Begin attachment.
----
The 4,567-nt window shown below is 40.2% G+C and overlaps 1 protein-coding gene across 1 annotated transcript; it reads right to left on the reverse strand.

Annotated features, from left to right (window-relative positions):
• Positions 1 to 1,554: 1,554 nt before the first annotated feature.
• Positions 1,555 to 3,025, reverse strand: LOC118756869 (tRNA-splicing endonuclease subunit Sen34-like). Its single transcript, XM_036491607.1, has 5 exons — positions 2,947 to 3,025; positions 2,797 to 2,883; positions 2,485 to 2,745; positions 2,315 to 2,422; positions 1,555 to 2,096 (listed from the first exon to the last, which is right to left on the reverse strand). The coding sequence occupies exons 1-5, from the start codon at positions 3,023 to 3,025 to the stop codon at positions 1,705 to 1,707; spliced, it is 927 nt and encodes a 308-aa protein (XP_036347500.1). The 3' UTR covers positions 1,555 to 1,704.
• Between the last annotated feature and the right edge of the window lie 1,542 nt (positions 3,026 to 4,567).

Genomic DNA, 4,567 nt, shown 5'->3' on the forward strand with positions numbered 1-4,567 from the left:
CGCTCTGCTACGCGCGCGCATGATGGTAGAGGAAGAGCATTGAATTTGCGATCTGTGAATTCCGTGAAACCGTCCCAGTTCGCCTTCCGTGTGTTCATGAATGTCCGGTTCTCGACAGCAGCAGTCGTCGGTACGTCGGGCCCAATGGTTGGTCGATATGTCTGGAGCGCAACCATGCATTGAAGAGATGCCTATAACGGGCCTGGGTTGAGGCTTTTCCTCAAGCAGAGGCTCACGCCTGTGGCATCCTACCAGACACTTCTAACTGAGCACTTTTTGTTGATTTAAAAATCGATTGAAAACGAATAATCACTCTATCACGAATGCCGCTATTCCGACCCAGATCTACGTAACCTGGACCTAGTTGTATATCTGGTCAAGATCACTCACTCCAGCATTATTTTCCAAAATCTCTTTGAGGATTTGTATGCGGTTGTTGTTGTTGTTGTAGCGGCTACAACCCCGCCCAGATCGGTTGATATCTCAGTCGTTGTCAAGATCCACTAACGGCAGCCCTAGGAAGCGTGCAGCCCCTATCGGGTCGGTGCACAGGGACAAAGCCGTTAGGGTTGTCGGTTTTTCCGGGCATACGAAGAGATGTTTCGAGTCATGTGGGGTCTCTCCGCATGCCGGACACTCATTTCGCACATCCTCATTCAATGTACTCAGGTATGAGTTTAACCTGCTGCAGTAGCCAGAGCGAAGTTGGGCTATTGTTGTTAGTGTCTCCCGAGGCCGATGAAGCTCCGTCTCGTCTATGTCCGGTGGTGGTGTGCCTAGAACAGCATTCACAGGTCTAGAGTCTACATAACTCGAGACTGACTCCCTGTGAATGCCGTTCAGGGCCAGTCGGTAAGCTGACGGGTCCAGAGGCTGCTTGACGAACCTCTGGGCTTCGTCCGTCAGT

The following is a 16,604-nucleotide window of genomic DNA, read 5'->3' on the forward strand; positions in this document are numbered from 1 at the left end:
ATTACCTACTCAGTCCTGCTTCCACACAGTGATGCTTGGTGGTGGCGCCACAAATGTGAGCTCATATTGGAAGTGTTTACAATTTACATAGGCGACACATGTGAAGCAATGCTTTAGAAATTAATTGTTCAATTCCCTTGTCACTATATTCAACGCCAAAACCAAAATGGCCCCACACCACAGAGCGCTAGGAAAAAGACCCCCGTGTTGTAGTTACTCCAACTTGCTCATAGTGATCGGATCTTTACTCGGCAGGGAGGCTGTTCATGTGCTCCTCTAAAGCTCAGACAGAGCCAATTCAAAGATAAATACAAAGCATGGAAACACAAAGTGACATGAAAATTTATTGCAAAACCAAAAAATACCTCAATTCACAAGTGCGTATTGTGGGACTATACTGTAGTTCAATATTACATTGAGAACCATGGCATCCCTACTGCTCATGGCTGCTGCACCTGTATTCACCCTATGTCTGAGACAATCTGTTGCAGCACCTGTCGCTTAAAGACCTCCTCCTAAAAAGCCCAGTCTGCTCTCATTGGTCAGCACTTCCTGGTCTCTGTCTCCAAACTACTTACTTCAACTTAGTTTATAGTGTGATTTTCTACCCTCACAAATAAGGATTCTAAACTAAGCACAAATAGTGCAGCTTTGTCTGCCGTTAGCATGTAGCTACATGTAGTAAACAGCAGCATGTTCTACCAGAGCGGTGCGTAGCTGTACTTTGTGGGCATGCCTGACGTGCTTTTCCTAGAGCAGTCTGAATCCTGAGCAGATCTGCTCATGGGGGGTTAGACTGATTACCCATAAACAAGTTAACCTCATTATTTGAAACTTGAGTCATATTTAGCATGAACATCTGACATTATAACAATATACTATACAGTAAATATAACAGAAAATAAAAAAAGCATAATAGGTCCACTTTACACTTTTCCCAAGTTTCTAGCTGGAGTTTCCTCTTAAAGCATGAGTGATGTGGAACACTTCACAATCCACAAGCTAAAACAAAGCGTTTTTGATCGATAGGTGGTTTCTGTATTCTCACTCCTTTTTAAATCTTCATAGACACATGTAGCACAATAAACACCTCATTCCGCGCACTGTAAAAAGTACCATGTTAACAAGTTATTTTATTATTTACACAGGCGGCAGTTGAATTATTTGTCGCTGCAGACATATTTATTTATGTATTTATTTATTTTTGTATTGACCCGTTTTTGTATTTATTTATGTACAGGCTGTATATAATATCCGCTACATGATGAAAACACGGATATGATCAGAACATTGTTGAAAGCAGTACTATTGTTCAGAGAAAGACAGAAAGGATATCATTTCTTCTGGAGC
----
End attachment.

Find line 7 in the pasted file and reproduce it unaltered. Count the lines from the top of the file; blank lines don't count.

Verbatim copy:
CGCTCTGCTACGCGCGCGCATGATGGTAGAGGAAGAGCATTGAATTTGCGATCTGTGAATTCCGTGAAACCGTCCCAGTTCGCCTTCCGTGTGTTCATGAATGTCCGGTTCTCGACAGCAGCAGTCGTCGGTACGTCGGGCCCAATGGTTGGTCGATATGTCTGGAGCGCAACCATGCATTGAAGAGATGCCTATAACGGGCCTGGGTTGAGGCTTTTCCTCAAGCAGAGGCTCACGCCTGTGGCATCCTACCAGACACTTCTAACTGAGCACTTTTTGTTGATTTAAAAATCGATTGAAAACGAATAATCACTCTATCACGAATGCCGCTATTCCGACCCAGATCTACGTAACCTGGACCTAGTTGTATATCTGGTCAAGATCACTCACTCCAGCATTATTTTCCAAAATCTCTTTGAGGATTTGTATGCGGTTGTTGTTGTTGTTGTAGCGGCTACAACCCCGCCCAGATCGGTTGATATCTCAGTCGTTGTCAAGATCCACTAACGGCAGCCCTAGGAAGCGTGCAGCCCCTATCGGGTCGGTGCACAGGGACAAAGCCGTTAGGGTTGTCGGTTTTTCCGGGCATACGAAGAGATGTTTCGAGTCATGTGGGGTCTCTCCGCATGCCGGACACTCATTTCGCACATCCTCATTCAATGTACTCAGGTATGAGTTTAACCTGCTGCAGTAGCCAGAGCGAAGTTGGGCTATTGTTGTTAGTGTCTCCCGAGGCCGATGAAGCTCCGTCTCGTCTATGTCCGGTGGTGGTGTGCCTAGAACAGCATTCACAGGTCTAGAGTCTACATAACTCGAGACTGACTCCCTGTGAATGCCGTTCAGGGCCAGTCGGTAAGCTGACGGGTCCAGAGGCTGCTTGACGAACCTCTGGGCTTCGTCCGTCAGT